“The plan to get tough on bankers pay shows that the Bank of England is willing to go beyond soft talk and address hard measures such as pay. The threat of clawing back bankers bonuses will defend the banks but demotivate bankers.
One of biggest causes of the financial crisis were large bonuses for short term results. This meant bankers would take bets which would pay off in the short term but go bad in the longer term. When this happened bankers would walk away with huge bonuses, while the banks and ultimately the public were left to carry the losses. New measures to be recommended by the Bank of England tomorrow will see rewards being threatened with potential claw back for up to six years. This comes on top of banks already deferring bonuses between three and five years. The upside is bankers are likely to be conservative in their decision making. If their own bonus is at stake they are likely to avoid cutting corners and take a longer term perspective. However, the extremely long pay-off period is likely to mean large rewards cease to act as motivators. This is partially down to human psychology: a small reward today is seen as more valuable than a large reward in the future. Bankers will be genuinely concerned that change they have no control over which happened during a long period of time could lead to their bonus being withdrawn. We have to remember that the average shelf-life of many companies is decreasing by the year.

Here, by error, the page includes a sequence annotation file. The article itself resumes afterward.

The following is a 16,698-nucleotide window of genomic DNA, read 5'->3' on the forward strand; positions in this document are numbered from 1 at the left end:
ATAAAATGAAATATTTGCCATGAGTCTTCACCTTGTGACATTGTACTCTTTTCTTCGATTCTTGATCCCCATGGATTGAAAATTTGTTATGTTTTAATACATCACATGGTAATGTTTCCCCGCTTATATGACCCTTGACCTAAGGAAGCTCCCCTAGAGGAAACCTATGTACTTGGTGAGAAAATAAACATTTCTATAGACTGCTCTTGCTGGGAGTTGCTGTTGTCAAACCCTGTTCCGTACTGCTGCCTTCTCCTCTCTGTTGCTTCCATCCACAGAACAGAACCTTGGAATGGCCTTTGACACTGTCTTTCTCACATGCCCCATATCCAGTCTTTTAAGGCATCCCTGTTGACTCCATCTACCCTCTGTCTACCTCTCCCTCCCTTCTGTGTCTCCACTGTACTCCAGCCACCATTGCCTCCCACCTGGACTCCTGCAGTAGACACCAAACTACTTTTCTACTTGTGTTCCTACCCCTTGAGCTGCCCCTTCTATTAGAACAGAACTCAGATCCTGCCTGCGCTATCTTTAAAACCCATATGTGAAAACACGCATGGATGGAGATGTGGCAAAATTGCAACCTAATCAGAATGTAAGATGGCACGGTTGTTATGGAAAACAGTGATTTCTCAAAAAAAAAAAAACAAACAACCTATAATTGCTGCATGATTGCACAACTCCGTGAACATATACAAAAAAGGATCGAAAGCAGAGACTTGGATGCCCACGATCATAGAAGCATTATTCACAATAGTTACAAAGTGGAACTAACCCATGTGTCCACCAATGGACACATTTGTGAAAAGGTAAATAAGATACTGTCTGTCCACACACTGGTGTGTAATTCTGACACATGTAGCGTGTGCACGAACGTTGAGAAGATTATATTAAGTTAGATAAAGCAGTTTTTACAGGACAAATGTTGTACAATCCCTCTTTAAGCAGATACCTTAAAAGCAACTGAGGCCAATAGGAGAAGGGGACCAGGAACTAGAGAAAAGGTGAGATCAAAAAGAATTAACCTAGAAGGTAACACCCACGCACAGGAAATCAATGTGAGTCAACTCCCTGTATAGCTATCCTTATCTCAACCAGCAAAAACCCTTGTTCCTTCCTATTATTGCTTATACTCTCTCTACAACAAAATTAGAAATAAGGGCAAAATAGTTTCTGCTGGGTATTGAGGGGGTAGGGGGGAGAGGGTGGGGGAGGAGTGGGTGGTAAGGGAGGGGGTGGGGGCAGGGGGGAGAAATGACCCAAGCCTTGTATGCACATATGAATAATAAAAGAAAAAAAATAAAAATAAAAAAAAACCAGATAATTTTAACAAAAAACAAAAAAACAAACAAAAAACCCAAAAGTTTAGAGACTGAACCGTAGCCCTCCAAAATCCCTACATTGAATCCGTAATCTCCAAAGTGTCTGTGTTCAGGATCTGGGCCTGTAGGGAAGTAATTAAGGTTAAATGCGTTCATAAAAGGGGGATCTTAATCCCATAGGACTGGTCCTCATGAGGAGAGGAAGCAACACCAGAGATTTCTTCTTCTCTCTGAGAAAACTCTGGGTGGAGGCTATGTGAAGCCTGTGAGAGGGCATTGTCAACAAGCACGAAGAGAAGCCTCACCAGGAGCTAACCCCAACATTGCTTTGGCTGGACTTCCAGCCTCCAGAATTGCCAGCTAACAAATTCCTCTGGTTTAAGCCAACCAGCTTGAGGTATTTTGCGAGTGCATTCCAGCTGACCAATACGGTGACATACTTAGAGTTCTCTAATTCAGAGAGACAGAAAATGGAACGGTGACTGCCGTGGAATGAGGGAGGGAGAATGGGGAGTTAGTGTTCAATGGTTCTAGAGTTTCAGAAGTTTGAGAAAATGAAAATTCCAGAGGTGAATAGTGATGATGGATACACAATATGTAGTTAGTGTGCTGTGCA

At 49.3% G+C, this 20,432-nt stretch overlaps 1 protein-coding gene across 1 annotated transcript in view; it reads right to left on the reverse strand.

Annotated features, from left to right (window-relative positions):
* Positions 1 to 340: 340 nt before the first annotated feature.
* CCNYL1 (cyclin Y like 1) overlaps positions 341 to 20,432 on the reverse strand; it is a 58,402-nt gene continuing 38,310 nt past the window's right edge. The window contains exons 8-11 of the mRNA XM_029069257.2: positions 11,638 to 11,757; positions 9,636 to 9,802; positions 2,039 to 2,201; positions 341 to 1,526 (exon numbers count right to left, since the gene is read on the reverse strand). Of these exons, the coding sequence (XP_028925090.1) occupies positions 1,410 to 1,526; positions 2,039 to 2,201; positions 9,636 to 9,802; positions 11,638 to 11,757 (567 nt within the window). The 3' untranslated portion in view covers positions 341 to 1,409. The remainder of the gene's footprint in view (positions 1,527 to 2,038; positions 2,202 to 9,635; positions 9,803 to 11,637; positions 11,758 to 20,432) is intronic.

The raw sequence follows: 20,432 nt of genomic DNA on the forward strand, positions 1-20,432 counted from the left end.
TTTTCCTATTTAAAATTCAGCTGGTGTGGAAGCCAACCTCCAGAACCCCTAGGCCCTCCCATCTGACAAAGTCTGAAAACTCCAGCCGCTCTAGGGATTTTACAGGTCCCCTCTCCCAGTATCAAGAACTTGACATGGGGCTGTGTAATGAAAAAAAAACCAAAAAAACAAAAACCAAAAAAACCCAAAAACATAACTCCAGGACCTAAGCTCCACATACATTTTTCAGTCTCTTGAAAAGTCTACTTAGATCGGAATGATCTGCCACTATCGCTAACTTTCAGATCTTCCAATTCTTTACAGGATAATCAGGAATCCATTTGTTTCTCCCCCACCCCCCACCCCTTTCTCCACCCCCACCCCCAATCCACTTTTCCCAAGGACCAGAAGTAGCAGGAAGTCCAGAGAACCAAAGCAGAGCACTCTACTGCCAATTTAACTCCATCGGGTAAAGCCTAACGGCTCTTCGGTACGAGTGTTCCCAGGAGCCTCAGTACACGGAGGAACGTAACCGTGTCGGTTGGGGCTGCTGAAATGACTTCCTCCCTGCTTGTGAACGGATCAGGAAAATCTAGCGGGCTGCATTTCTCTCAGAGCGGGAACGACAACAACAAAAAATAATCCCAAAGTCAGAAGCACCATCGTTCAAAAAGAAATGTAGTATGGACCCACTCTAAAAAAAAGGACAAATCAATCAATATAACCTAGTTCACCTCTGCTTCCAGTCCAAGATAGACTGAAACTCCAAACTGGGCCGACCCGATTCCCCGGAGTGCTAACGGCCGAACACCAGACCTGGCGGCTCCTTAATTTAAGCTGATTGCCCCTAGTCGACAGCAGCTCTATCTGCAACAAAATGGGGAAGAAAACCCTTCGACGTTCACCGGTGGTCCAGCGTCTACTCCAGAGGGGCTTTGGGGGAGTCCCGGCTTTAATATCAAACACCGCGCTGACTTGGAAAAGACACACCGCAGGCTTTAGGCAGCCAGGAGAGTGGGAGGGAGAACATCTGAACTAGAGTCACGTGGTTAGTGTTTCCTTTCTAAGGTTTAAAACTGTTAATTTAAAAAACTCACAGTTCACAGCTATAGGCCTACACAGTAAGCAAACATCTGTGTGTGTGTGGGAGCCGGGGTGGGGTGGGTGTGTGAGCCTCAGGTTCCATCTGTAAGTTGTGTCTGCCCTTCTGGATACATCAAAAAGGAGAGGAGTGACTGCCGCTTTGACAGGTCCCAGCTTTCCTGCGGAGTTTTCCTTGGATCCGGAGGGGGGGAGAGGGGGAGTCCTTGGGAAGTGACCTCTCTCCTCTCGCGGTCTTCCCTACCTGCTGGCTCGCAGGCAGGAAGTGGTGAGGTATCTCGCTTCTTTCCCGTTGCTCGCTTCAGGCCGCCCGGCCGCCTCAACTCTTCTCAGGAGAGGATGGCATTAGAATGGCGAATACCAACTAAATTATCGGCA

This could result in unexpected outcomes: if a large bonus stretched out over years is not seen as satisfactory, then bankers might demand more. Another result would be bankers going in search of greener pastures elsewhere in foreign banks or the shadow banking sector. A final result is that banks will need to start thinking in more rounded ways about how they motivate staff. Instead of just relying on pay, they will have to offer more healthy working environments, opportunity for development and allow people to bring their values to work. It could spell an end to the Faustian pact in banking.
These hard measure will do far more to change the banks than asking bankers to take an oath. Even in very cohesive professions, taking an oath only has limited impact. Research has found that most medics who take an oath say it only had a limited effect on their decision-making. When making tough decisions they are more likely to turn to values in their private life such as religion or experience with a mentor. The main benefit of taking an oath they reported was it made them feel good.”
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Commenting on the £217m fine for Lloyds Banking Group, Dr Peter Hahn of Cass Business School said:
“Lloyds conduct is appalling and reprehensible. Yet once again the cost falls on the taxpayer rather than the individuals involved. Taxpayers have a right to know who has sullied the reputations of Lloyds, the City of London and the UK as a financial centre. And, more importantly who managed these people? Twenty-two individuals were allegedly involved. My guess is the names have been withheld as their repugnant behaviour might amount to unlawful conduct. But such vague disclosure is bad for a City trying to redeem itself. It is only when the individuals are exposed and forced to explain themselves publicly that standards in the City will be raised. This doesn’t just apply to the 22 but to some very senior people who chose not to understand these activities either through laziness and incompetence at best, or complicity at the worst. Such fines levied against banks seem ever more a type of shareholder tax than a means of deterring or punishing wrongdoing. It would seem every shareholder – and that is us – has a right to know who has caused this expense. And if they have left Lloyds, what are they doing now?”